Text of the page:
When many clients envision what it’s like to prepare their wills, they imagine an empty room with their estate planning attorney at a desk signing a document to establish who inherits their property after they die. They get a feeling that invokes both relief and uncertainty for the future.
However, many do not realize that you and your attorney are not the only ones in the room during your will signing. Even if you enjoy having everything privately, Ohio requires you to have two adult witnesses, who are not benefitting from the Last Will, witnessing you sign the necessary documents in their presence.
As your attorney and members of their firm are not beneficiaries under your Will, they may serve, if you wish, as the witnesses to its signing.
Another common misconception is that Last Wills in Ohio require notarization; they do not.
Ohio’s will witness laws
Ohio requires at least two or more competent witnesses in the presence when you sign your will. The witnesses must confirm that you were in sound mind to do so and that you were not under any duress at the moment. They must also sign the will with you so they can confirm their presence and be contacted after your death.
This also applies for actions outside of the standard will. For example, if the testator made a holographic will (which is a will entirely handwritten by the testator), they must still be present to confirm that it was your writing and sign the will with you. While some states do not accept holographic wills in the post-death property division, Ohio does as long as there is sufficient evidence that confirms that testator made the holographic will and there were witnesses.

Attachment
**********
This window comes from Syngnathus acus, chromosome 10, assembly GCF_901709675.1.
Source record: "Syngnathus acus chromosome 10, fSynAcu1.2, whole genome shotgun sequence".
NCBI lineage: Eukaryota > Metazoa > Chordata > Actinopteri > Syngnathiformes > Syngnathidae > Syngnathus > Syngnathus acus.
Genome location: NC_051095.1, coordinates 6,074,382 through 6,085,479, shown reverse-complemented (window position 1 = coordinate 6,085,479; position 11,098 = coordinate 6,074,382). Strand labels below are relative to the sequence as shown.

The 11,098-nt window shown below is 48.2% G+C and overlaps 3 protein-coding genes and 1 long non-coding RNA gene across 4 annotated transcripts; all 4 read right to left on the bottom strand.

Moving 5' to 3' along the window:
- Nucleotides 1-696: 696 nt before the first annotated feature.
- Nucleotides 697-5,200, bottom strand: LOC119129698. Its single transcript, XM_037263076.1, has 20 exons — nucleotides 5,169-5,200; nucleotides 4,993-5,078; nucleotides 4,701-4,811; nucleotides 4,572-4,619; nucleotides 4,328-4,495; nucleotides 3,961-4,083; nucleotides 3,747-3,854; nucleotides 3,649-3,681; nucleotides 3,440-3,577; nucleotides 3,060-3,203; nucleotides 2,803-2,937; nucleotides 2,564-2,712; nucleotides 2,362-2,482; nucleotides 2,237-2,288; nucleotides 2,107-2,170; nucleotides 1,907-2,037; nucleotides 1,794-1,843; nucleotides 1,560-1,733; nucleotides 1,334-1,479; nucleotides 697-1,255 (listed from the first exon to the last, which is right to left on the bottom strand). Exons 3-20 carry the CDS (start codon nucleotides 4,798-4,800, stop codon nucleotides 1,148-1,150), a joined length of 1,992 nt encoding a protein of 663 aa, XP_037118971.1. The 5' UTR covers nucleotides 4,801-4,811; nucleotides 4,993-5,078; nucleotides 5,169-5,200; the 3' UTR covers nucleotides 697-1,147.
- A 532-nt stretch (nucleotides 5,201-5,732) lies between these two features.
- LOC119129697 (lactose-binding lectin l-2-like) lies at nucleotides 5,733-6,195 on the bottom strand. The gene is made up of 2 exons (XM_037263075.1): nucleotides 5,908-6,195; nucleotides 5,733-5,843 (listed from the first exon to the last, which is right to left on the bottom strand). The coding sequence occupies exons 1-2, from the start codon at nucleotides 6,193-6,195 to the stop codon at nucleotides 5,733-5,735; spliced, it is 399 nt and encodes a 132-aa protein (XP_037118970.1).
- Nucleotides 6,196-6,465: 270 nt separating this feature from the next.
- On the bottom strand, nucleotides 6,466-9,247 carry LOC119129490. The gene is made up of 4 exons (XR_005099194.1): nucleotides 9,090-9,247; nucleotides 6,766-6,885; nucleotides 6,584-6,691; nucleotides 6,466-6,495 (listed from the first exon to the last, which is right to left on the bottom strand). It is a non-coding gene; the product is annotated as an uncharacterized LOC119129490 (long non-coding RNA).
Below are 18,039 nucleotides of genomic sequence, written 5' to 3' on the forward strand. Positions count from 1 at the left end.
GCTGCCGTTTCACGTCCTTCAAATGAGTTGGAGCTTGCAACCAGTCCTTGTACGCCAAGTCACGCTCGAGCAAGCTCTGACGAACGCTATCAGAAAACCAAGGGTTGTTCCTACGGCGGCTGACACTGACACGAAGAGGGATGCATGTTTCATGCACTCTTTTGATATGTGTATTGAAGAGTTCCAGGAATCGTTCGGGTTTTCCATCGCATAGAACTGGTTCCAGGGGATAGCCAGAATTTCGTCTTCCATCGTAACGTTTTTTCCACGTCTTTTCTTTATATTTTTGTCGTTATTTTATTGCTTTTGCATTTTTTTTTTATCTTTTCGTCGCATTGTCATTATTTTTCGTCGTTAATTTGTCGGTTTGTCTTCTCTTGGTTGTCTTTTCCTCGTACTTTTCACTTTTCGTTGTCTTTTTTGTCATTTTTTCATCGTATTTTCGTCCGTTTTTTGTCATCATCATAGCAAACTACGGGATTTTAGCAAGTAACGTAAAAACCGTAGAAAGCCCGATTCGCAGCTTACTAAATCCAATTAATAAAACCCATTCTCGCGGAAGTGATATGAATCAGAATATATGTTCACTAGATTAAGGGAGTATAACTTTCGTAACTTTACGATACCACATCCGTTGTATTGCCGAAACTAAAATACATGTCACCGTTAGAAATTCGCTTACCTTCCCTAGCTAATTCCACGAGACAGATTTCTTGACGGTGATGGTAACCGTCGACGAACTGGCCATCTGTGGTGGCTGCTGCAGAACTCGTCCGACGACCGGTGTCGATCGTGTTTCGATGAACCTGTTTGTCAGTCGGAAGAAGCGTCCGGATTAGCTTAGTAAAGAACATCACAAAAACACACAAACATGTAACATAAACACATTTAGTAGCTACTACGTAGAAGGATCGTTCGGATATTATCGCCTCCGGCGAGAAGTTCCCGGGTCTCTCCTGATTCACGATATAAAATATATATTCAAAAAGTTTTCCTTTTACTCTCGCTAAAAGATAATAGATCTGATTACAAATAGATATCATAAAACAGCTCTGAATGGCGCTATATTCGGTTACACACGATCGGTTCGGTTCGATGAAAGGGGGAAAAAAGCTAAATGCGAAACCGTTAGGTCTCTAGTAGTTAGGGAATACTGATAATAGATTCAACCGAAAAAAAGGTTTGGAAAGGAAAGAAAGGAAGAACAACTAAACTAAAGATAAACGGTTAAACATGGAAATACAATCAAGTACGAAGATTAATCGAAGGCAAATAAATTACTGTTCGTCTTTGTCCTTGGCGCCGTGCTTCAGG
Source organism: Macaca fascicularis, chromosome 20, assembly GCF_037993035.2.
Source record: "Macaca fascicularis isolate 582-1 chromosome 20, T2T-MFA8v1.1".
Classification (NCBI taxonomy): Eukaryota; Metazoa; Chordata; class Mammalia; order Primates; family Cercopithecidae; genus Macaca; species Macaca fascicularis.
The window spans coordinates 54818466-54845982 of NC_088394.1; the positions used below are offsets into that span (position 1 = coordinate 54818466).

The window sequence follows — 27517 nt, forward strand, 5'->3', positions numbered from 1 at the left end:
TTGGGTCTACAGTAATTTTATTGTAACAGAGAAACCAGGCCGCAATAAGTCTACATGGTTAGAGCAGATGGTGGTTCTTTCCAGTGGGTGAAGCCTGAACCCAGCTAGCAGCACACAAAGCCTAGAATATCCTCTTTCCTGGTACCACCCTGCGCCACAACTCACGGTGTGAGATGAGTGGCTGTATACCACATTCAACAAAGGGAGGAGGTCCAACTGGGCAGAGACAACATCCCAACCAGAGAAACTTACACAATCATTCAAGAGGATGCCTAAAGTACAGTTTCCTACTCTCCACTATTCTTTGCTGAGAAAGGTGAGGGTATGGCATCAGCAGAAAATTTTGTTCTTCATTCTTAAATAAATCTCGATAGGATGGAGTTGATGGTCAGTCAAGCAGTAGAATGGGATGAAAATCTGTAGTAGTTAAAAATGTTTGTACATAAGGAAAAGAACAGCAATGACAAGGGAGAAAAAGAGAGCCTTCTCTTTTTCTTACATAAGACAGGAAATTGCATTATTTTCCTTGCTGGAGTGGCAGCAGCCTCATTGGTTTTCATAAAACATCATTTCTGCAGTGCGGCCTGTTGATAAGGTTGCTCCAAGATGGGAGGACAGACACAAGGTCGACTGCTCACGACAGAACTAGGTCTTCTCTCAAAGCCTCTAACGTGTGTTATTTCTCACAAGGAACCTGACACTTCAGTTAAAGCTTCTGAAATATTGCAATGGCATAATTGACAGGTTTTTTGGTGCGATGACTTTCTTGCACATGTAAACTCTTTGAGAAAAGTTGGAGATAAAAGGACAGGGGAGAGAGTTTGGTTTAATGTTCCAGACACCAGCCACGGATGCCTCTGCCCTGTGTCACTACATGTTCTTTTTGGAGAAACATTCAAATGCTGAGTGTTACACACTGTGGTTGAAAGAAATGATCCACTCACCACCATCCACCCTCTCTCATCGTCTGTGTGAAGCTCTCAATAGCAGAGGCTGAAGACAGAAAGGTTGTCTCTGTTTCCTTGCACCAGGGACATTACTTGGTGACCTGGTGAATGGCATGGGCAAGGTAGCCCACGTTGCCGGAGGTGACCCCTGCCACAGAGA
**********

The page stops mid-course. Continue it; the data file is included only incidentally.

Choosing the right witnesses
The main part you need to keep in mind when selecting your two witnesses is that they cannot be beneficiaries of your estate. If you were to appoint your daughter as a witness and she receives a significant portion of your assets, this could lead to other beneficiaries accusing her of altering the will in her favor. You need to have two disinterested people who will not inherit anything from you, they are just there to confirm you were in the right mindset when you signed it.
Preferably, these people should also be younger than you to avoid any trouble. Ohio does not allow for self-proving affidavits, which are signatures by you and your witnesses which serve as evidence that you signed the will of sound mind without requiring the witnesses to attest it. If a witness dies before you, becomes a beneficiary or severs all contact with you and your family, you might need to update your will with a different witness to avoid your will going to probate.
If you need assistance planning which witnesses should appear at your will signing, you should contact an estate planning attorney to narrow down your recommendations.